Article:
Biosolids are a class of semi-solid waste found in sewage. Though costly to process and store, biosolids can be specially treated and made safe enough to use as a natural fertilizer, providing an additional source of nutrients and improving soil. Mixing mining tailings, or the waste mud and rock removed during mining process, with biosolids can produce a mixture that is an even more valuable source of sustainable fertilizers. This process can be extended further, incorporating additional types of waste materials, such as cardboard, to produce fertilizers with improved consistency that make them easier to apply.

Non-Toxic Feedstock


Lignin is a common waste by-product produced from the biomass used by the paper-making industry, which is often discarded or burned as a source of heat. However, Lignin can be used to create valuable, non-toxic, bio-based feedstocks for use in a variety of chemical industry processes. Currently, almost all bio-based products are produced using the cellulose fraction of biomass, which represents ~35% of the total input biomass; the lignin portion is treated as waste. As a result, the total manufacturing costs of bio-based products derived from cellulose sources have remained too high to compete with petroleum-based equivalents. The utilisation of lignin for chemical and material production would offset these high costs of producing bio-based products. Thus, it will be key to the success of the bioeconomy.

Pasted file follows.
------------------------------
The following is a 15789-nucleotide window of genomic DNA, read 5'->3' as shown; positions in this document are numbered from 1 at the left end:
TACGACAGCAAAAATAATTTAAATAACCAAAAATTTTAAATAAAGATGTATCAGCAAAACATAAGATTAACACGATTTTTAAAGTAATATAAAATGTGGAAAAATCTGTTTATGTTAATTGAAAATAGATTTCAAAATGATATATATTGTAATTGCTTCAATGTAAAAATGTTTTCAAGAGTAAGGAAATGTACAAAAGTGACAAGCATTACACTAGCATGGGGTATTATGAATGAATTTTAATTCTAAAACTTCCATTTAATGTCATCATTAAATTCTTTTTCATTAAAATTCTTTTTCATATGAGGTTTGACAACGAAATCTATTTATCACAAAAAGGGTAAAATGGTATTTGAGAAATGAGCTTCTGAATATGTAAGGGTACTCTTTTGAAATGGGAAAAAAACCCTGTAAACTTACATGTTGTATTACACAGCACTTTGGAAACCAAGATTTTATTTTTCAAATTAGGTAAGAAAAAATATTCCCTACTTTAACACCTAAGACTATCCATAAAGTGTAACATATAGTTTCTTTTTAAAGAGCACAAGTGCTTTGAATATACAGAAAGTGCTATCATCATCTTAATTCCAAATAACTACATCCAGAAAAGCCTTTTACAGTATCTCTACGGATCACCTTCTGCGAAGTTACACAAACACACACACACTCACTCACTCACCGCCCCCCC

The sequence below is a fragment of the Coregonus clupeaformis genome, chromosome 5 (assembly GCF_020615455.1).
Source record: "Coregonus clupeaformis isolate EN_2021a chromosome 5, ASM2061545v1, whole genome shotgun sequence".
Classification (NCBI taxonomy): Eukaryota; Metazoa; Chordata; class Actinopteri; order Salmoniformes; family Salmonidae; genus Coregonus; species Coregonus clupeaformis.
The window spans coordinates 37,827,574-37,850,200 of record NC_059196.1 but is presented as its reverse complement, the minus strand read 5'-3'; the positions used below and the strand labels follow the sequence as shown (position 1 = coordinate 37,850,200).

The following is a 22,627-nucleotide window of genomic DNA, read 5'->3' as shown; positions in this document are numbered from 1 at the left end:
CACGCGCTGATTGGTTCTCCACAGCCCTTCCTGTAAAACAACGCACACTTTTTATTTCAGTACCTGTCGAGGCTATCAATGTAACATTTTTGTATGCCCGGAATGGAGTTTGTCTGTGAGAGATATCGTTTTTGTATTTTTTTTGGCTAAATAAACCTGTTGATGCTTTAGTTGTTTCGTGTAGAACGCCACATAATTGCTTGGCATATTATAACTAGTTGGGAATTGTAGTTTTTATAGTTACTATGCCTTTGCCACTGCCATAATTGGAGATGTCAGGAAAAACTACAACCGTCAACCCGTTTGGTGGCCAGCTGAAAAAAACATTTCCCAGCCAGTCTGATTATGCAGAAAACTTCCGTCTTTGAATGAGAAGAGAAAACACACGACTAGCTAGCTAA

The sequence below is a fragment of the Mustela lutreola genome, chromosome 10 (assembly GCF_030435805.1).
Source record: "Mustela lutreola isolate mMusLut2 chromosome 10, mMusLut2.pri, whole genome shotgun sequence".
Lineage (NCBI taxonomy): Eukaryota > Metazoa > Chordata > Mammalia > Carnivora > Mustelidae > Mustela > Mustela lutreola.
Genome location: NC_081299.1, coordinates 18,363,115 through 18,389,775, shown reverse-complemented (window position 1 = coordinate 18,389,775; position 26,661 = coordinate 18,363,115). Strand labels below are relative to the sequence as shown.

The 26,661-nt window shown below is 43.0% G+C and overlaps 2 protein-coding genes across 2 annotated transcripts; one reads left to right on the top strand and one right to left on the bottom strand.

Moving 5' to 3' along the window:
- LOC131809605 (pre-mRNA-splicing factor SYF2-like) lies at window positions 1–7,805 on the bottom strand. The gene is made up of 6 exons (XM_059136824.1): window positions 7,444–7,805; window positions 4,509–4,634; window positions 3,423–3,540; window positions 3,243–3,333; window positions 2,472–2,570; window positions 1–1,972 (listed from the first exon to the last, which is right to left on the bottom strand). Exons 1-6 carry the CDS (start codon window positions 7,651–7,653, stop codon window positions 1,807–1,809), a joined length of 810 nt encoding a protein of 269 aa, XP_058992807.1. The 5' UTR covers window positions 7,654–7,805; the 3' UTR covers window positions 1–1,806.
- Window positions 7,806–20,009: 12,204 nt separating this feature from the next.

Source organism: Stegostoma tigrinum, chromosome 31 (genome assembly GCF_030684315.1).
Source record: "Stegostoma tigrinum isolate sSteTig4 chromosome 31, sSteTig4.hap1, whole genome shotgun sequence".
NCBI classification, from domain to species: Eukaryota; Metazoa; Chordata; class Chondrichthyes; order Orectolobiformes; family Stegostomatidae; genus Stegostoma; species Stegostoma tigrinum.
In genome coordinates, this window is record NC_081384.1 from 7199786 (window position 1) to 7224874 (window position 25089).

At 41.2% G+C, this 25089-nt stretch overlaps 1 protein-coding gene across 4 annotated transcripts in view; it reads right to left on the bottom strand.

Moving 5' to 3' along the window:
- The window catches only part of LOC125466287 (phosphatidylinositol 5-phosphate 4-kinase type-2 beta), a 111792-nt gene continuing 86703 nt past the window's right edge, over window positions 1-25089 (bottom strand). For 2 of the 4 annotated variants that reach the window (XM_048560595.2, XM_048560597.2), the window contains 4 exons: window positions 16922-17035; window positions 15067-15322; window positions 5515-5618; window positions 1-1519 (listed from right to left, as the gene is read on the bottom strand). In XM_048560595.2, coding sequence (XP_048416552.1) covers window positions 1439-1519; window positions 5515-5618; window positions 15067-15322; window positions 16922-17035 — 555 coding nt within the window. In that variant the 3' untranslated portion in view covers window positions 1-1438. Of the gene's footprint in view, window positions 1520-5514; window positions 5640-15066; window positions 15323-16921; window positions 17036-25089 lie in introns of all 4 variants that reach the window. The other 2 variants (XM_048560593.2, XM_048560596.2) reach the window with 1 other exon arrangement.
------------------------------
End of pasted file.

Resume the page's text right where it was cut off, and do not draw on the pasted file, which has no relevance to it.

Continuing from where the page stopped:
Levoglucosenone is a versatile bio-based molecule that can be synthesised directly from lignocellulosic biomass. It is highly functionalised, meaning that there are many "handles" from which it can react, allowing its use as part of a wide range of potential downstream chemicals and products. Levoglucosenone has gained a lot of attention in recent years as the precursor to the bio-based solvent, Cyrene, which can replace various toxic solvents used to manufacture synthetic leathers, adhesives, cosmetics, surface coatings, pigments, and plastics, just to name a few.

CO₂ Capture and Utilisation

CO₂ Utilisation

CO₂ utilisation can be used as part of an ecologically friendly manufacturing process for carbon materials. These alternative processes may be required as conventional processes are likely to be phased out due to the global drive to lower carbon emissions. Conventional manufacturing processes for carbon materials typically require toxic materials and create toxic by-products. By contrast, carbon capture & utilisation technologies can take existing CO₂ waste gas streams and convert them into valuable carbon materials using environmentally benign methods.

Capture CO₂ in Concrete

Processes that capture CO₂ in concrete can offset the high CO₂ emissions created by conventional concrete production processes and allow this critical industry to reduce its impact on the environment. By feeding CO₂ gases back into the concrete mixing process, CO₂ is captured in the solid concrete as a mineral, providing structural benefits including increased compressive strength. This increased strength means that builders can use less cement in total, thus reducing the concrete industry’s CO₂ footprint even further. This new approach is expected to positively impact the infrastructure, materials, and utilities sectors.